Figure 2

Pronuclear formation in cat oocytes activated by electroporation (EP), thimerosal/DTT (Thi/DTT), SrCl 2 and Na+-free medium (Na+-free) with or without 4-h incubation in cycloheximide (CHX) and cytochalasin B (Cyto B). The asterisk indicates a significant difference (P < 0.05) between frequencies of pronuclear formation achieved with and without CHX/Cyto B supplementation. Different lowercase letters indicate significant differences between treatments without CHX/Cyto B supplementation (P < 0.05); different uppercase letters indicate significant differences between treatments that were followed by CHX/Cyto B incubation (P < 0.05).

The cleavage frequency stimulated by electroporation was 58.2 ± 4.0% (142 out of 244 oocytes; Figure 3). The thimerosal/DTT treatment triggered 60.6 ± 2.4% (154/254) of the oocytes to cleave, this percentage was significantly higher than that registered in the SrCl2-treated group (128/262; 48.9 ± 3.6%; P < 0.05). Of the oocytes that were activated with Na+-free medium, 54.9 ± 3.4% (162/295) cleaved. We also found that incubation with cycloheximide and cytochalasin B caused a significant increase in cleavage frequency after electroporation (140/203; 69 ± 4.2%) and SrCl2 (118/201; 58.7 ± 4.5%) treatments (P < 0.05).

Figure 3

Cleavage development of embryos after activation by electroporation (EP), thimerosal/DTT (Thi/DTT), SrCl 2 and Na+-free medium (Na+-free) with or without a 4-h incubation in cycloheximide (CHX) and cytochalasin B (Cyto B). The asterisks indicate significant differences (P < 0.05) between cleavage frequencies achieved with and without CHX/Cyto B supplementation. Different lowercase letters indicate significant differences between treatments without CHX/Cyto B supplementation (P < 0.05); different uppercase letters indicate significant differences between treatments where the Ca2+ signal-inducing stimulus was followed by CHX/Cyto B incubation (P < 0.05).

In the absence of incubation with the inhibitors, blastocyst formation was the highest after electroporation (28/244; 11.5 ± 1.7%) and the combined thimerosal/DTT treatment (27/254; 10.6 ± 1.9%). These values were significantly higher than those in the SrCl2 (12/262; 4.6 ± 3.6%) and Na+-free medium (16/295; 5.4 ± 3.4%) - treated groups (P < 0.05; Figure 4). Incubation with cycloheximide and cytochalasin B significantly improved the frequency of blastocyst formation in oocytes that were activated by thimerosal/DTT (44/209; 16.7 ± 2.9%), SrCl2 (24/201; 11.9 ± 2.8%) and Na+-free medium (24/245; 9.8 ± 1.4%); (P < 0.05).

Figure 4

Blastocyst formation induced by parthenogenetic activation of cat oocytes. The asterisks indicate significant differences (P < 0.05) between frequencies of blastocyst formation achieved with and without CHX/Cyto B supplementation. Different lowercase letters indicate significant differences between treatments without CHX/Cyto B supplementation; different uppercase letters indicate significant differences between treatments followed by CHX/Cyto B incubation (P < 0.05).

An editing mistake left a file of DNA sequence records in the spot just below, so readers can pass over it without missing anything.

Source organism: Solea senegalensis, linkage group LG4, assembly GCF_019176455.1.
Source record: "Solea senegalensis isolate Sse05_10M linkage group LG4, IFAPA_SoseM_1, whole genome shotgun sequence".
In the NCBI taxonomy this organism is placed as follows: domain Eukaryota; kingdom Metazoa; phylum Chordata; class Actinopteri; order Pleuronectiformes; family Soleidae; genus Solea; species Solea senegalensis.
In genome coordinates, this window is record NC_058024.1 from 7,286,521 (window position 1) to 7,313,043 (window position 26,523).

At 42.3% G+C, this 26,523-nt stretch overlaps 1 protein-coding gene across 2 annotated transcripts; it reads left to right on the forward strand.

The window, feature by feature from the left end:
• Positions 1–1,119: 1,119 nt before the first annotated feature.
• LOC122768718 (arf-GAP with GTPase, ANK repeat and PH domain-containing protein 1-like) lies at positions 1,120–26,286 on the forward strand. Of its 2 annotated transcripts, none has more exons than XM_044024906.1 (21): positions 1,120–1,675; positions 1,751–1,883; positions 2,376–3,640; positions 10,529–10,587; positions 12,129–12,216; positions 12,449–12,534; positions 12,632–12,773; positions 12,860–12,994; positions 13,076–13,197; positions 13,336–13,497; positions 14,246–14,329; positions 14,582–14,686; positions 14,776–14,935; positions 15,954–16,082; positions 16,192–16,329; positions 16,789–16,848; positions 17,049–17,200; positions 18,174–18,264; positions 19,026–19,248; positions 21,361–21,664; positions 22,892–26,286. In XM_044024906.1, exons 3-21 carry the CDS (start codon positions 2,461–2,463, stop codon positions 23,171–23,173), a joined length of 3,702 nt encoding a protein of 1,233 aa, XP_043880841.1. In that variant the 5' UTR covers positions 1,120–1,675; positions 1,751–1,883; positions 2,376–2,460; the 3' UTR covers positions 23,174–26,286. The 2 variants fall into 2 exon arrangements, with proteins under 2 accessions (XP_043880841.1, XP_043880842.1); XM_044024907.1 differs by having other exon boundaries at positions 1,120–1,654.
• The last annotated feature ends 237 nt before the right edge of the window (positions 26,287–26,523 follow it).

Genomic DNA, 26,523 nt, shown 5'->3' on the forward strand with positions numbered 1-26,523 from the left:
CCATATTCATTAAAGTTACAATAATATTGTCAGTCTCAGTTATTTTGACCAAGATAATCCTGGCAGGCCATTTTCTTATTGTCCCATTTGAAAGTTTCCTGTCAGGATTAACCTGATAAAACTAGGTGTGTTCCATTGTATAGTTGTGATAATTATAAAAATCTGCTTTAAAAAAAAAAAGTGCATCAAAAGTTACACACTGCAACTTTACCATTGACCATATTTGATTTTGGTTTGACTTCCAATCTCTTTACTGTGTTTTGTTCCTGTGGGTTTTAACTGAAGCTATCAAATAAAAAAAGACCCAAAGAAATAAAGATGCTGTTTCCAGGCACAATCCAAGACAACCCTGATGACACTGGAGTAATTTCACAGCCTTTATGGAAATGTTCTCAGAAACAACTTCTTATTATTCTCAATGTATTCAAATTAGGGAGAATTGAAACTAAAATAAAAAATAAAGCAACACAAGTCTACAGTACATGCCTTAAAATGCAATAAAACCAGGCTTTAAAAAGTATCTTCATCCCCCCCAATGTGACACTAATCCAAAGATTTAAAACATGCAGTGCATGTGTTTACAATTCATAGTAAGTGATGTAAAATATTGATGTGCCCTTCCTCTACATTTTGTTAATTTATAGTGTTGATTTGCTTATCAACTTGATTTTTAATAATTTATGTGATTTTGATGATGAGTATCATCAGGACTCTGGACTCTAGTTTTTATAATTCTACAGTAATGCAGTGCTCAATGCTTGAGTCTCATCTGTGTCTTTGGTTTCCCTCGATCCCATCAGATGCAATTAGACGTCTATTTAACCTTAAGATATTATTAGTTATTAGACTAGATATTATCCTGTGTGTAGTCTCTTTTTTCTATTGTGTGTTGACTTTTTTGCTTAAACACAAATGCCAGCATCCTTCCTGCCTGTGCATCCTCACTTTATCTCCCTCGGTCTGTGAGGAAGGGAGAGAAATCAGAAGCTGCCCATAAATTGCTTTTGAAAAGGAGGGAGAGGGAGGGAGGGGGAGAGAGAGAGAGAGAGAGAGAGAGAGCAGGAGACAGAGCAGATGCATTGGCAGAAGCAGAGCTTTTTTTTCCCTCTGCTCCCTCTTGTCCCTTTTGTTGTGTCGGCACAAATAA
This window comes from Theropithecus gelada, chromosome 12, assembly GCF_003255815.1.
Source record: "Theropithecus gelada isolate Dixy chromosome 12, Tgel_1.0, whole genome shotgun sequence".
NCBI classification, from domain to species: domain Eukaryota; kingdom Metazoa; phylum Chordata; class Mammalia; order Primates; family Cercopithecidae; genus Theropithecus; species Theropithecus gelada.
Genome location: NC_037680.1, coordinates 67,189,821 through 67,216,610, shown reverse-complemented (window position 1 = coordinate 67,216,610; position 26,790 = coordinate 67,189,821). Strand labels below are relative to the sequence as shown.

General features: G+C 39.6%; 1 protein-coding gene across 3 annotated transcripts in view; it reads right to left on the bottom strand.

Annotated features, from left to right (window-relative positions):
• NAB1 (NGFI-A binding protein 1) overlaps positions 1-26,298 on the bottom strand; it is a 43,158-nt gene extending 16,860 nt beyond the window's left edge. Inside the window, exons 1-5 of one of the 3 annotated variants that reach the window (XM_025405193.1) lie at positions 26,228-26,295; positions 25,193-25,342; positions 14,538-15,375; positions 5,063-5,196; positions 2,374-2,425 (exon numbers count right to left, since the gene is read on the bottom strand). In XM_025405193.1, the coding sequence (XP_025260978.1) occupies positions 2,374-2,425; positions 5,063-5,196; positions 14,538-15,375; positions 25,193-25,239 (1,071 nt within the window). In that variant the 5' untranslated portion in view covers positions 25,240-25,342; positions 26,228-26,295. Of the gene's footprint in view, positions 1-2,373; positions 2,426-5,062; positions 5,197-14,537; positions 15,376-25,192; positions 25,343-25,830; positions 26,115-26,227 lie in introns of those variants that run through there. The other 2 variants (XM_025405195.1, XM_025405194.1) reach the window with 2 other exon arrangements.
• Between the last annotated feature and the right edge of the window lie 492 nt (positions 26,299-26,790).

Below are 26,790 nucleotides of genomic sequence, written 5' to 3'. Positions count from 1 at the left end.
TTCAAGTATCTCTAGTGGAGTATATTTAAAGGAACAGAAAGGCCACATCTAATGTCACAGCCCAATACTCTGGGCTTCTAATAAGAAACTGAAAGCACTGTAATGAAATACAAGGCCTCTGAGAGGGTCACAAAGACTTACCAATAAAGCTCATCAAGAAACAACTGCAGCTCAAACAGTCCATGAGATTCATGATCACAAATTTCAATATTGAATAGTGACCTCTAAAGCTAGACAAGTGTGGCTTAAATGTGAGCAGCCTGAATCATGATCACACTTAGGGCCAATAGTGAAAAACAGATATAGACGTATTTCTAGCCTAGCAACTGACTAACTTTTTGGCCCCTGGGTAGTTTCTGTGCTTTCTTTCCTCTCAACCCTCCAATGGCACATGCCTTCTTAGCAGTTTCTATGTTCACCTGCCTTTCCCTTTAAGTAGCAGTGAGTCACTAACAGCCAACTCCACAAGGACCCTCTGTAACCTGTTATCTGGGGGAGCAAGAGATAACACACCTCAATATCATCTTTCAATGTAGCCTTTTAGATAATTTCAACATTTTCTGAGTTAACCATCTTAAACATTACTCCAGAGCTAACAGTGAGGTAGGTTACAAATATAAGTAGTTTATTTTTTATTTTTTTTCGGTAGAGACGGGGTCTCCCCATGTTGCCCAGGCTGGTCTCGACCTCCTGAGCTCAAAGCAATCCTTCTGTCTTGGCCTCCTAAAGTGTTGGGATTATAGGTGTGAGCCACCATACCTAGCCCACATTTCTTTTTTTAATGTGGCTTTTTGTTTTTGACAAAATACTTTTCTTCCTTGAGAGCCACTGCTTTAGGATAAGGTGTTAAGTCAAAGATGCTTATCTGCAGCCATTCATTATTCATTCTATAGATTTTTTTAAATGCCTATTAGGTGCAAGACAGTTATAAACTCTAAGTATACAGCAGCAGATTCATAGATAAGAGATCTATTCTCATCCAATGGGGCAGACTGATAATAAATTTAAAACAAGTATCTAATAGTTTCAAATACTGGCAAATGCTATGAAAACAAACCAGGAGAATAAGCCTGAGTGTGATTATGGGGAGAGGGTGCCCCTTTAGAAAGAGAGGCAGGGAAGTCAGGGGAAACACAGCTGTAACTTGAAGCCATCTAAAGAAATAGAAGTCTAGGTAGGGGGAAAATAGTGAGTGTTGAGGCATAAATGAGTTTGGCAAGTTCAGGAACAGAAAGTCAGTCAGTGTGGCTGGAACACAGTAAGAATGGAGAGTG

Somatic cell nuclear transfer

A total of 157 reconstructed oocytes were produced by somatic cell nuclear transfer using MPS I-affected donor cells; these oocytes were activated by electroporation followed by incubation in cycloheximide and cytochalasin B. Following activation 114 (72.6%) reconstructed oocytes cleaved, the 2 to 4-cell embryos were transferred into the oviducts of 9 recipient females. Three of these recipients had implantations on initial palpation and ultrasonographic exam on Day 20 to 21 post-transfer. During early ultrasonography a total of 4 implantation sites and 3 developing fetuses were found; one female had only a single implantation site with no visible fetus. Heartbeats were successfully detected in two of the fetuses. However, by day 47 all 3 fetuses were absorbed (Table 2). An additional 130 reconstructed oocytes were produced by nuclear transfer using AMD-affected donor cells; 73 of which were activated by electroporation followed by cycloheximide and cytochalasin B incubation while 57 were activated by thimerosal/DTT followed by incubation with the inhibitors. In the electroporation-activated group 62 oocytes (84.9%) cleaved; cleavage frequency in the thimerosal/DTT-treated group was 77.2% (44 out of 57 oocytes). The 62 cleaved embryos that were produced by electroporation were transferred into 6 recipients, of which 2 became pregnant. In the pregnant animals 4 implantation sites and 2 fetuses were detected on day 21. The 2 to 4-cell embryos that resulted from the thimerosal/DTT activation were transferred into 4 recipients; ultrasonography on day 21 could find neither implantation sites nor developing fetuses in these surrogates. No fetuses could be detected by ultrasonography on day 49 in any of the recipient animals.

Table 2 Development of reconstructed cat oocytes activated by electroporation or thimerosal/DTT.